Faith Community Nursing, also known as Parish Nursing, is a specialized practice of professional nursing that focuses on the intentional care of the spirit as part of the process of promoting wholistic health and preventing or minimizing illness. This practice is guided by the following general principles:
HISTORY OF FAITH COMMUNITY NURSING/PARISH NURSING:
In the late 1970s or early 1980s, the Rev. Dr. Granger Westberg, a Lutheran minister, hospital chaplain and author of the best-selling book "Good Grief", developed the modern day concept of Parish Nursing. This relatively new concept of health ministry builds upon the centuries old traditions of religious orders that cared for the sick and needy. This was exemplified in the past in this country by the many hospices, hospitals and schools of nursing that were developed by various Judeo-Christian religious institutions. In recent years, the concept of Parish Nursing/Faith Community Nursing has swept the nation. In our neighboring state of Montana, close to 350 Parish Nurses have been trained in the past ten years!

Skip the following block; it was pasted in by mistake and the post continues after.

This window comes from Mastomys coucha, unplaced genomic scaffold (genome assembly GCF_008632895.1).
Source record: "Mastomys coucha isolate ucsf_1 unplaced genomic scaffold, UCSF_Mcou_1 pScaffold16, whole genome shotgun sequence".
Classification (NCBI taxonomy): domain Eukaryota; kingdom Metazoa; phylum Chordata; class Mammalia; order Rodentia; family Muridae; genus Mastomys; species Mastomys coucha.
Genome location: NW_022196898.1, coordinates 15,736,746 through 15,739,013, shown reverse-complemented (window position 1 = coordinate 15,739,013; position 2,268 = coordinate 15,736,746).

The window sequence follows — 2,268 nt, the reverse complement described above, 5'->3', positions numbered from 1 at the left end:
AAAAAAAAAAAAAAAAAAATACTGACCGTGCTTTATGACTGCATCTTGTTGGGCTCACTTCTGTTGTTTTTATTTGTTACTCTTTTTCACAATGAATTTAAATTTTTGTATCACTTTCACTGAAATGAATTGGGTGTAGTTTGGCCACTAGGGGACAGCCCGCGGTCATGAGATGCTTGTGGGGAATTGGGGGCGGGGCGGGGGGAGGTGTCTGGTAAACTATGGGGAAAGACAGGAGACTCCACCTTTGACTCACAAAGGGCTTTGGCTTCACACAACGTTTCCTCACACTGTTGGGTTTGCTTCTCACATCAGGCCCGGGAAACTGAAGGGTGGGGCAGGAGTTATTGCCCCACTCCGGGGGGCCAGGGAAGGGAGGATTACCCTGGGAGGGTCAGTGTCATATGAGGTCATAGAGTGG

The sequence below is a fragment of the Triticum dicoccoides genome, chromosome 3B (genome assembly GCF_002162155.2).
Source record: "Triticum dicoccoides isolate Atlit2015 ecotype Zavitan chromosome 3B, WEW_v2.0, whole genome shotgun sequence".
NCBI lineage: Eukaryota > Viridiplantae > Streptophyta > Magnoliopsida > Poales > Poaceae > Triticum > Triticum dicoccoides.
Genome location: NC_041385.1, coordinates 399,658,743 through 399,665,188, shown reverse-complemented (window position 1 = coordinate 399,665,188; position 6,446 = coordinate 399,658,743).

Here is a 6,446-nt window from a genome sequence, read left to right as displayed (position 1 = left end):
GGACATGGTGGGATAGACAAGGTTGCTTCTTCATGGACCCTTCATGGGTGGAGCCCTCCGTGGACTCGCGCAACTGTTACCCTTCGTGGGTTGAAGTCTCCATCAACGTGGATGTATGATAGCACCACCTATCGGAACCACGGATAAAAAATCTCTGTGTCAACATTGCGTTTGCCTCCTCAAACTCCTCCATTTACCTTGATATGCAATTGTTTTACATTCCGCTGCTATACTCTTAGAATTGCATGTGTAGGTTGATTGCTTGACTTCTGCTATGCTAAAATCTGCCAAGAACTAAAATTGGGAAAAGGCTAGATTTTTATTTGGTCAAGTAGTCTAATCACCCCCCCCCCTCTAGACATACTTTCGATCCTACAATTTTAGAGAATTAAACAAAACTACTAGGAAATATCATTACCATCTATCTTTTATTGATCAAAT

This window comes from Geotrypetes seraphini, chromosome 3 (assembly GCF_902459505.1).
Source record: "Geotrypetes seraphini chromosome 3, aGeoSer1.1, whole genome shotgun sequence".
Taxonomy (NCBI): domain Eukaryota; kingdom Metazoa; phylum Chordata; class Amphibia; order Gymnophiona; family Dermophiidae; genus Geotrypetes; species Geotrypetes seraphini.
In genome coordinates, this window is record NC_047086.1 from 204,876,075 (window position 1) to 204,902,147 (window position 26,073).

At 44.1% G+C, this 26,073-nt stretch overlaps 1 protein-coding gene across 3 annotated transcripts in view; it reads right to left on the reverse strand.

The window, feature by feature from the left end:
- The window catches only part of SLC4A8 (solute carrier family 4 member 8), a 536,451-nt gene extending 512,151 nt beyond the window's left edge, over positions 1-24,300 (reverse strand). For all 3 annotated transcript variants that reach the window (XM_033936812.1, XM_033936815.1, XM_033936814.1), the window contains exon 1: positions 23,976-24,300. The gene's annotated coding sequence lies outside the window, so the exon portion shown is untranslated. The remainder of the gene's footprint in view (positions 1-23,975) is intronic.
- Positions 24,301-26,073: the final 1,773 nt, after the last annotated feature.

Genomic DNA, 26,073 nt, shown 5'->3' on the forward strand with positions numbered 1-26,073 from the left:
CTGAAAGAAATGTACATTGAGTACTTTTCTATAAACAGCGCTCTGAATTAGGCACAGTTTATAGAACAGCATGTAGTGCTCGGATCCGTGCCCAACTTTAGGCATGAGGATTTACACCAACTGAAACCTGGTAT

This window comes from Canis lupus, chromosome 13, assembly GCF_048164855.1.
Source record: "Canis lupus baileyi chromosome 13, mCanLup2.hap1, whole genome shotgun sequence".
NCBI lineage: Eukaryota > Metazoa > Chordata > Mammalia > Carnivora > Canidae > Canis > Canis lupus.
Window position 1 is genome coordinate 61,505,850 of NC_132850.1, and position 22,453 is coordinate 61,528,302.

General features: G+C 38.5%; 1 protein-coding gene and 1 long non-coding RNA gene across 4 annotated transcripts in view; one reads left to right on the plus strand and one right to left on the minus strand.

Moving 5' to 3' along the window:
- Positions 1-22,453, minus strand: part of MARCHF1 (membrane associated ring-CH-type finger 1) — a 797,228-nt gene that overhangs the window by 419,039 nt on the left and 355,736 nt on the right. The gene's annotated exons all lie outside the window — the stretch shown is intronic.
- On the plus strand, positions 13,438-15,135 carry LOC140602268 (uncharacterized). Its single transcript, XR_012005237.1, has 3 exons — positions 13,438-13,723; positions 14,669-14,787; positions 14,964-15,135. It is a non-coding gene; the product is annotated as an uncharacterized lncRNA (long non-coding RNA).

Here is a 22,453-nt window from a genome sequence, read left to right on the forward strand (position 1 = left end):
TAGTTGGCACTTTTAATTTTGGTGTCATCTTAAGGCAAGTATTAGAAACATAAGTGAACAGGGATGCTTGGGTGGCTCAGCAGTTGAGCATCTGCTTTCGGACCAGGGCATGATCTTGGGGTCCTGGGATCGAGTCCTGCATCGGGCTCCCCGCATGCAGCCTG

In 1998 the American Nurses Association, in collaboration with the Health Ministries Association (HMA) the professional membership organization for nurses in this specialty, developed the Scope and Standards of Parish Nursing Practice. In 2005, this document was transformed into Faith Community
Nursing: Scope and Standards of Practice in order to embrace a non-denominational, ecumenical perspective. This document points out that the Faith Community Nurse (FCN) bridges two disciplines and thus must be prepared in and responsible to both. “Appropriate and effective practice as an FCN requires the ability to integrate current nursing, behavioral, environmental and spiritual knowledge with the unique spiritual beliefs and practices of the faith community into a program of wholistic nursing care. This is necessary no matter the level of education the nurse has achieved.”